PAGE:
It wasn’t difficult to find words of the prophet Brigham Young about the role of government in defining marriage. What will be difficult is for the Church to reconcile its position on Proposition 8 with these teachings of one of its greatest leaders, while he was the President of the Church and God’s mouthpiece for His faithful on Earth. These are written in the Journal of Discourses, Vol. 11, pp. 266 ff.
Who knows but the time will come when the inquiry will be made in Washington, by the President, by the Congressmen: “Are things any worse in Utah than in Washington: than they are in New York? or in any State of the Union? are they more unvirtuous, are they more disloyal to the Government? But then there is polygamy.” That has nothing in the least to do with our being loyal or disloyal, one way or the other. But is not the practice of polygamy a transgression of the law of the United States? How are we transgressing that law? In no other way than by obeying a revelation which God has given unto us touching a religious ordinance of his Church. And the anti-polygamy law has yet to be tested, as to its constitutionality, by the courts which have jurisdiction. By and by men will appear in the departments of the Government who will inquire into the validity of some laws and question their constitutionality.
Above, Young implies that the anti-polygamy law did not need to be obeyed as it had not yet been tested in courts with appropriate jurisdiction. One would further infer from this that Young would be (justifiably) concerned if an anti-polygamy law were upheld as constitutional in a court of competent jurisdiction.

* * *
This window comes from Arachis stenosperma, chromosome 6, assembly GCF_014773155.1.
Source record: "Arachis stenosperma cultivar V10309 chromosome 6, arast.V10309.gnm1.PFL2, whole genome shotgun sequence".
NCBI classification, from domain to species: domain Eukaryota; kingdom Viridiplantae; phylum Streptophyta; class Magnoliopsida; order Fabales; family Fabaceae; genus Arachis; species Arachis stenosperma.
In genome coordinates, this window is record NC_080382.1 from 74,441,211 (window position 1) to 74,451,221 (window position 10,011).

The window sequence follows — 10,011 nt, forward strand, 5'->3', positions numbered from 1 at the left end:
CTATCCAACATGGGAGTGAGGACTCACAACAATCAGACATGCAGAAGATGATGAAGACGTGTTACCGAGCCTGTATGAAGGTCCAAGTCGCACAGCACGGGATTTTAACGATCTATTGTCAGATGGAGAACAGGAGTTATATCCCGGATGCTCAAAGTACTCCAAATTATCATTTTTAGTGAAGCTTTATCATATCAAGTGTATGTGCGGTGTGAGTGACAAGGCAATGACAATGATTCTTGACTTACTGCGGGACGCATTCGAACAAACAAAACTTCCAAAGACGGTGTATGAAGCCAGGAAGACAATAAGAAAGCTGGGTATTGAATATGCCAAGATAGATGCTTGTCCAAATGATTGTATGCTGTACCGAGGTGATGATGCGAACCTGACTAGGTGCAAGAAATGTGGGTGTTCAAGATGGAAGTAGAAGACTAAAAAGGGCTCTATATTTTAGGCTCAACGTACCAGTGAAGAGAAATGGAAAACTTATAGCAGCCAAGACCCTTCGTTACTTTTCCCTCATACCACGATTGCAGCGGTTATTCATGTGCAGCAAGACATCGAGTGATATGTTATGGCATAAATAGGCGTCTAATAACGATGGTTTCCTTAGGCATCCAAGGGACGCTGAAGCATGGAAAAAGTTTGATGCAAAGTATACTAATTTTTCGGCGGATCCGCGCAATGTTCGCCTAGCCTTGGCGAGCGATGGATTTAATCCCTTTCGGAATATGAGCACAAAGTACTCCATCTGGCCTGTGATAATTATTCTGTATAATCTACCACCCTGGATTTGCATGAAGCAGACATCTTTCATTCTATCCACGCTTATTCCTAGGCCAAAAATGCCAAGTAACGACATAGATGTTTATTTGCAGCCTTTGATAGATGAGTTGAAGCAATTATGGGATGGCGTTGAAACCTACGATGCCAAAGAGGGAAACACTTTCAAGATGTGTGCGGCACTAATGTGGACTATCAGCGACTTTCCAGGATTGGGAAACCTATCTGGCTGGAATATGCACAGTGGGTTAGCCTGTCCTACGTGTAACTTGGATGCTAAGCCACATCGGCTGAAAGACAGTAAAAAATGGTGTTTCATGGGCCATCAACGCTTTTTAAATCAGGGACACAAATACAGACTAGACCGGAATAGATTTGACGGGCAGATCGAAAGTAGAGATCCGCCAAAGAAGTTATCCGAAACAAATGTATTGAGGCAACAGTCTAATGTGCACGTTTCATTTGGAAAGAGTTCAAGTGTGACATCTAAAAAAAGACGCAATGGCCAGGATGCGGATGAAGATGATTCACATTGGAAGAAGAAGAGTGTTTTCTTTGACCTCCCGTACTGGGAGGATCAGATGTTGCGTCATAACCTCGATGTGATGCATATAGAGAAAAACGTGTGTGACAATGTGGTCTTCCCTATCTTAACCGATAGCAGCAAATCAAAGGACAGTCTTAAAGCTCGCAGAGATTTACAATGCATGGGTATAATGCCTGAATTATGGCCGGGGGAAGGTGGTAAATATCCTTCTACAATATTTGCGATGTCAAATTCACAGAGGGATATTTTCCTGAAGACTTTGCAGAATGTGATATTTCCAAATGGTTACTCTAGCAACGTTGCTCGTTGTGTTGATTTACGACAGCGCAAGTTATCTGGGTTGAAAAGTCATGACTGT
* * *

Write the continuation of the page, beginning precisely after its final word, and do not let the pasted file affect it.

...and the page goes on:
Young then immediately continues (emphasis added),
Marriage is a civil contract. You might as well make a law to say how many children a man shall have, as to make a law to say how many wives he shall have. It would be as sensible to make a law to say how many horses or oxen he shall possess, or how many cows his wife shall milk.
Young opposed a law that stated that a man could only marry one woman — not a far cry from “marriage shall be defined as the union of one man and one woman.” The words of this latter-day prophet are unequivocal: marriage is a civil contract. It is not a function of the government, and government’s role in protecting the “traditional meaning of marriage” didn’t carry a whit of weight to Brigham Young. Clearly, the tradition cited by LDS opponents of same-sex marriage is not as old as their relatively young church (no pun intended).
Young meant that if a man wished to marry five women, and those women desired to enter into those marriage contracts, they should be entitled to do so without the interference of the government. But this logic also means that if two women wish to marry each other, those two individuals should be entitled to enter an equivalent civil contract that a man and a woman might wish to enter into. Young’s point is that the government should not make laws about individuals’ rights to enter into civil contracts.